- Mad, Bad, Dangerous to Know: The Fathers of Wilde, Yeats and Joyce by Colm Tóibín
As a literary formation, modernism was distinctive for the way it set itself against tradition, the past, and the merely inherited in its attempt to "make it new." And for modernism, family, fathers, and patriarchy are part of that inherited tradition that must give way to artistic self-creation. For James Joyce's Stephen Dedalus, "Who is the father of any son that any son should love him or he any son?" If Ireland punched above its weight in the production of modernist writing, then this is surely because a settling of accounts with its past and ties of filiation have long been part of the political, historical, and aesthetic concerns there.
For the contemporary Irish writer, modernism itself forms part of this inherited tradition. Colm Tóibín's recent book Mad, Bad, Dangerous to Know: The Fathers of Wilde, Yeats and Joyce studies some key Irish writers and their fathers. Tóibín's own writing is crossed with themes of family and inheritance: his collection of essays in New Ways to Kill Your Mother, on writers and their families, documents a long-standing concern. While Tóibín doesn't actually mention [End Page 154] modernism, it is difficult not to see here a kind of intervention into the discussion about the emergence of this important literary formation. He brings some recognition of the force of ties of patrimony to a formation more often characterized as a negation of these connections.
He does this initially via a psychogeographic meditation that sees his own memories and encounters in Dublin and elsewhere cross with the literary and historical traces of his subjects. He regards Dublin as notable during this period for its poverty and lack of a defined tradition (oddly, he doesn't mention the role of colonialism here), reflected in the waywardness of Sir William Wilde, John Butler Yeats, and John Stanislaus Joyce. This would be contrasted with the energetic and focused self-invention of their writer sons, Oscar Wilde, William Butler Yeats, and James Joyce.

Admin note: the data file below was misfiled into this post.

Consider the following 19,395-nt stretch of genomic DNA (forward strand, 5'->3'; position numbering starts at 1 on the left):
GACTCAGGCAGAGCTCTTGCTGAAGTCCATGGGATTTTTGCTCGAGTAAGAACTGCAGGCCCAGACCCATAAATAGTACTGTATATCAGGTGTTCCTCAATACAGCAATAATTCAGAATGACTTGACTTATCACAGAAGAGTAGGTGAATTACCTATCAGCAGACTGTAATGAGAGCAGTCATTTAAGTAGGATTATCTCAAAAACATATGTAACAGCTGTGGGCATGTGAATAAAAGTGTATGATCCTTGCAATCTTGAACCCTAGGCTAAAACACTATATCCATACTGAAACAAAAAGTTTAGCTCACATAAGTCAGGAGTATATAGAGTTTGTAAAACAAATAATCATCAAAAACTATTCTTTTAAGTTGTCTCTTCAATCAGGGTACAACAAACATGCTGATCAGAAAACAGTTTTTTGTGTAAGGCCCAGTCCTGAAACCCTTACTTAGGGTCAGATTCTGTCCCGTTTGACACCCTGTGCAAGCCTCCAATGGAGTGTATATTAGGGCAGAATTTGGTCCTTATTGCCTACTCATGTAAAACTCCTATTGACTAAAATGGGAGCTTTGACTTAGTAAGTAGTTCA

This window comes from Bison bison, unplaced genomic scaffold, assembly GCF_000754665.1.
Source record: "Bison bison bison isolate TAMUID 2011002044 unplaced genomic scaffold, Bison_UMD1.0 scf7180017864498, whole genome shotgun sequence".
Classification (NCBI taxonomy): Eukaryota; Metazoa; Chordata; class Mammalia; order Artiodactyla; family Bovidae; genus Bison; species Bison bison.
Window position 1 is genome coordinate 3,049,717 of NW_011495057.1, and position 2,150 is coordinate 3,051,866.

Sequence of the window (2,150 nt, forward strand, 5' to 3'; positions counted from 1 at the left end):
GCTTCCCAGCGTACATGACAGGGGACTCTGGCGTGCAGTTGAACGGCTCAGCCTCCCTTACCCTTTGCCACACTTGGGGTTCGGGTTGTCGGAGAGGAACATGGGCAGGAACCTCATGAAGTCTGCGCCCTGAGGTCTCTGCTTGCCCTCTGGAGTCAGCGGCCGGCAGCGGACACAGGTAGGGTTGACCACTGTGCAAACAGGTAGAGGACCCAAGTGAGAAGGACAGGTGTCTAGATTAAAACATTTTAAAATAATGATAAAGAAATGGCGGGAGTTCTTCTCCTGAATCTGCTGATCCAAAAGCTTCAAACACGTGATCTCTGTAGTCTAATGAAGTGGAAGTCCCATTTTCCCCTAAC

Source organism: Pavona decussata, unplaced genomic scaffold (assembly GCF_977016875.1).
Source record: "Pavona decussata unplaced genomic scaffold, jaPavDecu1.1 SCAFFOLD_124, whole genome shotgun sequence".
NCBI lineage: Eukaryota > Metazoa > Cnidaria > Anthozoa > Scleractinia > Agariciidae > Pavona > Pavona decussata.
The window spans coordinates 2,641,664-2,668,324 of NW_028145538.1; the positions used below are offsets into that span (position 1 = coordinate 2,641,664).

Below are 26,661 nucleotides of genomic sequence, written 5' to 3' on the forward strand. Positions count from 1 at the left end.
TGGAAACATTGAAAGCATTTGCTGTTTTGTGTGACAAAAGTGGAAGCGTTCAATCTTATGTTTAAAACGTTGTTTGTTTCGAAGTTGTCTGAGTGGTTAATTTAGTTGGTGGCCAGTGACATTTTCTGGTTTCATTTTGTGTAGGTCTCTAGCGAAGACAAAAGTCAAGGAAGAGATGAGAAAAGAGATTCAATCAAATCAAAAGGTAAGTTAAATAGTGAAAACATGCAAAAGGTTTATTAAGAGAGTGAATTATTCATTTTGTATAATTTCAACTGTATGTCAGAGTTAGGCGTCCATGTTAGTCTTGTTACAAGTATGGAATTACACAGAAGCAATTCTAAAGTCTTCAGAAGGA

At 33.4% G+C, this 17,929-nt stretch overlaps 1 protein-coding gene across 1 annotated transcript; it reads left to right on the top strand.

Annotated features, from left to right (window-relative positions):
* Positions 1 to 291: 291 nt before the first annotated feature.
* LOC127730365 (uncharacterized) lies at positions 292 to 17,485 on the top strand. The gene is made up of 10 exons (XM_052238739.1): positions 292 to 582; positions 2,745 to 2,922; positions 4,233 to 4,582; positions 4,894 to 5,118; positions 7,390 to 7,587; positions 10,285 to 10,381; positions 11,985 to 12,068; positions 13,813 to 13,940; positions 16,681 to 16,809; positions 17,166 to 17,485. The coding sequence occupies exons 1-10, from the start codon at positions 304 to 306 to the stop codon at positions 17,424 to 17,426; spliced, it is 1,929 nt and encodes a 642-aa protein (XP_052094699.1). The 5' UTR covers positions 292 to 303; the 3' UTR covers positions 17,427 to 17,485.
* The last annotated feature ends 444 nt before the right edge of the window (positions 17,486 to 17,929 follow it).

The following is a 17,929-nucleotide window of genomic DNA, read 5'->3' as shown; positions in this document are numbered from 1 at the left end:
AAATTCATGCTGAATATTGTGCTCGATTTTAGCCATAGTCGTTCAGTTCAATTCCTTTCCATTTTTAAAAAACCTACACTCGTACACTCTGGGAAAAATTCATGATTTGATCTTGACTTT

His discussion of Sir William Wilde begins in Reading Gaol, where Oscar spent two years after being convicted of gross indecency in the aftermath of a badly advised lawsuit against the Marquis of Queensbury, father to his lover Lord Alfred Douglas. Invited to do a reading of Wilde's De Profundis, the letter Wilde wrote to Douglas while in prison, Tóibín struggles initially to find the right voice. He settles finally on "disdain" to underscore the contempt and contrast Wilde drew between his own family and the Queensburys. Reversing the normal perception of social rank, he contrasts the vulgarity of the aristocratic Queensbury family with the independence, wit, and learning he inherited from his family.
Nevertheless, if the influence of fathers is a kind of symptomatic silence in this literary formation, Tóibín observes how this registers within Wilde's text in the lack of detail about the father. Tóibín speculates that the notoriety and search for prominence by the father may have led to Oscar's reticence here as he recognized parallels with his own life. William Wilde was a well-known Dublin doctor and founded the first eye and ear hospital in Ireland. He was also a prominent antiquarian, topographer and statistician, folklore collector, archeologist, and ethnographer. Tóibín is sensitive to his Irish positioning here, given the political and aesthetic significance of the focus on ancient Ireland at the time.
Writers like Terry Eagleton have noted the contradictions running through the Anglo-Irish ruling class in this period. Devoid of a local parliament, there was a kind of unruly rule about them. Thus, Tóibín notes an ambiguity of allegiance and identity in the Wildes. Sir William was a knight, and both his parents were close to privilege and power. Wilde's mother, Jane Elgee, on the other hand, wrote inflammatory...